October 26, 2022 - 7:00am

Democrats are very worried about Arizona. Next month, the swing state will elect a new governor, and it looks increasingly likely that voters will choose Kari Lake — a Trump loyalist and an up-and-coming star of the Republican Party’s MAGA wing. Whatever your opinion of her politics, Lake’s 22 years as a television news anchor have turned her into a charismatic communicator and a compelling politician. Indeed, she has been earmarked for a future White House campaign, either as Trump’s running mate in 2024 or even as a presidential candidate herself.

Democrats contend that if Lake wins, she will imperil the integrity of future presidential elections, given the governor’s role in certifying electoral college votes. While this is true, Democrats should not be allowed to forget that they wanted Lake to be the Republican nominee, believing that her extremism would make her a weak general election candidate. The Arizona Democratic Party went so far as to send out emails in an effort to hurt Lake’s more moderate opponent in the Republican primary. Now, election day is approaching and, to the Democrats’ dismay, Lake is turning out to be a formidable competitor.

The Lake debacle is even more disheartening because it was part of a broader strategy deployed by Democrats. Throughout the primary season, Democrats repeatedly boosted extremist candidates who they thought would be easier to beat. While their support for Lake was limited to emails, they spent millions of dollars on commercials and digital advertising in these other races. In total, Democratic groups spent over $53 million helping 12 Republican extremists — six of whom ended up winning their primaries and will be on the ballot next month.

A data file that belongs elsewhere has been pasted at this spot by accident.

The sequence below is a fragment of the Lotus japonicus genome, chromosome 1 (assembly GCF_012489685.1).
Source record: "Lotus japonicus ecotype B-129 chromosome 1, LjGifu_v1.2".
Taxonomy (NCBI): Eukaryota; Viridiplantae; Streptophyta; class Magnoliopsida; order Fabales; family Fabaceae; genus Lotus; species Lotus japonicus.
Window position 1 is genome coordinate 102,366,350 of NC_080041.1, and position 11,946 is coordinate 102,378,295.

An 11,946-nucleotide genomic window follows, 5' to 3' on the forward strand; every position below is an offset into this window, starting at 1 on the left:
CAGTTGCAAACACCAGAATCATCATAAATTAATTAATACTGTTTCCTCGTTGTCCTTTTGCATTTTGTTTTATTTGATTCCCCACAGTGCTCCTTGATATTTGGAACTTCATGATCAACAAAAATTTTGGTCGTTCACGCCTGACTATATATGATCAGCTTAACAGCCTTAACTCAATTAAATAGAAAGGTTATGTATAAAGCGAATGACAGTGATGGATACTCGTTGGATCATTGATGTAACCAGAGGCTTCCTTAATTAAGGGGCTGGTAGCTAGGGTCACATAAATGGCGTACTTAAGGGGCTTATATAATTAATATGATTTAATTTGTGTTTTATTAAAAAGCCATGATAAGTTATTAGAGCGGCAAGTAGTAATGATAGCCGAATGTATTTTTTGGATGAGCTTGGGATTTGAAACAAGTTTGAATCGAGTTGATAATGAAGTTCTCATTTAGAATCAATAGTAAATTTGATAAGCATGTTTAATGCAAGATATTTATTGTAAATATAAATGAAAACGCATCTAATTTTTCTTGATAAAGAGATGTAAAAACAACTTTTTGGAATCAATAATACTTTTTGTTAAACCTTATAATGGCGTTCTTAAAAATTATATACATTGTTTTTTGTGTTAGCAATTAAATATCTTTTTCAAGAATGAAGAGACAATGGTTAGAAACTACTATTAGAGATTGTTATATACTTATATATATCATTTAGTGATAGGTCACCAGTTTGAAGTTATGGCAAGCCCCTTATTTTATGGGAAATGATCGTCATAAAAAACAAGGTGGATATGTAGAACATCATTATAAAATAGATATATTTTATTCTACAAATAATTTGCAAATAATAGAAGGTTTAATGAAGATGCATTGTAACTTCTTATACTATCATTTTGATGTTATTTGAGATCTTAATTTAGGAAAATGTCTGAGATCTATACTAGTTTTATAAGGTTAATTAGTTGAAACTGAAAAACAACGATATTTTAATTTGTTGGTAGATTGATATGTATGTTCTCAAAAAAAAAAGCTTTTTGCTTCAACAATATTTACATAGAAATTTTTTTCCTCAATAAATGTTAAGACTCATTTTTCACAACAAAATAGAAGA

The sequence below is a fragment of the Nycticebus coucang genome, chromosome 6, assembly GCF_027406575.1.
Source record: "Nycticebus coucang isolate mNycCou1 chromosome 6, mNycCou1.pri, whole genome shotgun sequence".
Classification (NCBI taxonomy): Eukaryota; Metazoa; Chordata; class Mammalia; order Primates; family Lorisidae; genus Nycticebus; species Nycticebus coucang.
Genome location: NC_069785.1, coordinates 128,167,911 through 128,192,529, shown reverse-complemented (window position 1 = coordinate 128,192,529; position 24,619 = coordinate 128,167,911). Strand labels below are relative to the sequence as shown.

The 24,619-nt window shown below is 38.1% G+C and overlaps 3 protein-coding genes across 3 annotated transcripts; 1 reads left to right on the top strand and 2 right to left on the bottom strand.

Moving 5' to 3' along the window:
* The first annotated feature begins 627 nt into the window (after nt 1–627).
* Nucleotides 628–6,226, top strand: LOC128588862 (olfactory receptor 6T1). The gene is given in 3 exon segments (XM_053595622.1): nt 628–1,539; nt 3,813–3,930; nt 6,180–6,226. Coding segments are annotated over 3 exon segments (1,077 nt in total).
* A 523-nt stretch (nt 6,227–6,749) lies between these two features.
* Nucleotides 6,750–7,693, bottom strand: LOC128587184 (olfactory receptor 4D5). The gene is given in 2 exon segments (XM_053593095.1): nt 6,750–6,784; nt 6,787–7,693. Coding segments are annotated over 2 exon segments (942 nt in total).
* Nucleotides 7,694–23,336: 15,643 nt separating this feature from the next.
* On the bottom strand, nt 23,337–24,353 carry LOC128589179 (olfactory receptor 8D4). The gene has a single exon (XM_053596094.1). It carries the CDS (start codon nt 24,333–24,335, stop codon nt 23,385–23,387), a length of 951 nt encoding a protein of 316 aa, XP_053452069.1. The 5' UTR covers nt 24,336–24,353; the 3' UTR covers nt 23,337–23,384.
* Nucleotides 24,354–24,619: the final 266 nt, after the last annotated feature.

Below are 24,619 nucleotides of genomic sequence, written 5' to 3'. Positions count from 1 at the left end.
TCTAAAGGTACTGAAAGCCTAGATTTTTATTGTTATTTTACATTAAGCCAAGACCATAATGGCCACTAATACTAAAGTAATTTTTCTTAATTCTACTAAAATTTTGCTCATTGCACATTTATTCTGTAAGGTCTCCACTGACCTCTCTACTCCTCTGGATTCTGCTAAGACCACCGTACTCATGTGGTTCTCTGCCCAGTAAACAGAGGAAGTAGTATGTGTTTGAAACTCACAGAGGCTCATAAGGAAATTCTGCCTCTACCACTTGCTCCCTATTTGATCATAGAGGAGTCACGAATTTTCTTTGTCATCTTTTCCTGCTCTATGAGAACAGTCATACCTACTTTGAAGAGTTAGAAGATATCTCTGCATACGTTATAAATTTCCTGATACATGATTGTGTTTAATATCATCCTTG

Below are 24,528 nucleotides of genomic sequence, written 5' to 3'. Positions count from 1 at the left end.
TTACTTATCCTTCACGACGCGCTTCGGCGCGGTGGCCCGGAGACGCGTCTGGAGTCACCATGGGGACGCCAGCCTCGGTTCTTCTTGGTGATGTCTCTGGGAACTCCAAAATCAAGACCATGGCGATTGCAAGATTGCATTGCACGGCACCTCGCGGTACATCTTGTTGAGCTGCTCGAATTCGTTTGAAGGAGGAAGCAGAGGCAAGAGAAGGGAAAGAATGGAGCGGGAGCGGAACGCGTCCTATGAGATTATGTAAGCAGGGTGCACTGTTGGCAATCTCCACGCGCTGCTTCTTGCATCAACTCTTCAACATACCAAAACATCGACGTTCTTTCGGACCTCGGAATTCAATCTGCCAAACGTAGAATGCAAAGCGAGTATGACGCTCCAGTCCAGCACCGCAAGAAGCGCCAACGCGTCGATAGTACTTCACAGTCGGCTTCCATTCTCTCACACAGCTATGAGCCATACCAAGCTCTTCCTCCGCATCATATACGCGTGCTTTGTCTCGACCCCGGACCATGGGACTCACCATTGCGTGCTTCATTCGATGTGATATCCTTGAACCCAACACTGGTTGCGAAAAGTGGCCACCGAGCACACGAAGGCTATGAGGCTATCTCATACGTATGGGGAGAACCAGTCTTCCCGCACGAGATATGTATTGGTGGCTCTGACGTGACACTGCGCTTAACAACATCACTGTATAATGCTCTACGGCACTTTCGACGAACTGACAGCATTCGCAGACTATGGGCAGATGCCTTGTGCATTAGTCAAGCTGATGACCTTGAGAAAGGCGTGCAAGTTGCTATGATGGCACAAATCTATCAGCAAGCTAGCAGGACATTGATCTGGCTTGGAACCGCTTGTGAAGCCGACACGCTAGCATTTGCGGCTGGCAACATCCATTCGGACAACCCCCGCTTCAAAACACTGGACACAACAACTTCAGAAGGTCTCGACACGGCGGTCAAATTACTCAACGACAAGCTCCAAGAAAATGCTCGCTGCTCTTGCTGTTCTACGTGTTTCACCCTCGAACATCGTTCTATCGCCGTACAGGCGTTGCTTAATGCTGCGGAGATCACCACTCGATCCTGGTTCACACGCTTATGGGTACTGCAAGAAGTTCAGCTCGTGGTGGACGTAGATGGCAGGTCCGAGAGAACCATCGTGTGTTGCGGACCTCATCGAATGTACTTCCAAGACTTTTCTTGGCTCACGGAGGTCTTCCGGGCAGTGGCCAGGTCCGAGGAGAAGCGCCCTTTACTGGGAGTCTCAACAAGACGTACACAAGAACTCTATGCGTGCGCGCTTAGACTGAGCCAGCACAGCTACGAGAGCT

Among this cohort are figures even more unsavoury than Lake. In Pennsylvania, for instance, Democrats boosted Doug Mastriano, an avowed Christian nationalist who chartered buses to Washington D.C. on the day of the January 6 Capitol riot. Next door in New Hampshire, they helped out Don Bolduc, the Senate nominee who has spoken of the need for potential military action in the case of another “stolen” election. Perhaps most irksome was the successful Democratic effort to oust Representative Peter Meijer — one of the 10 House Republicans who voted to impeach Donald Trump for his role in the Capitol attack— from his Michigan seat in favour of his Trump-endorsed opponent. 

It’s not yet clear if the gambit will prove to be successful or if it will backfire. Some of the races look competitive; others not so much. Regardless, voters who care about democratic norms and political accountability are left with a depressing choice: vote for the Republican Party, where a significant portion of members still don’t accept the 2020 election result, or the Democratic Party, an institution willing to roll the dice on American democracy for partisan electoral gain. 

While it may feel like Democrats deserve to learn their lesson by losing the elections where they meddled in Republican primaries, the stakes are too high for that kind of vindictive thinking. This is especially true in the gubernatorial races, where the integrity of the 2024 presidential election is potentially on the line. 

But Democrats can only play these cynical tricks for so long. Eventually, voters will catch on to the hypocrisy of helping extremists win Republican primaries and then calling these same candidates “a threat to democracy” in the general election. If Democrats truly believe radical Republicans are putting democracy in peril, they need to act like it. Otherwise, they’ll expose themselves as being no different from their Republican adversaries: just another group of politicians doing whatever it takes to get hold of power.

Seth Moskowitz is an editor at Persuasion. He blogs at Brain Candy and tweets at @skmoskowitz.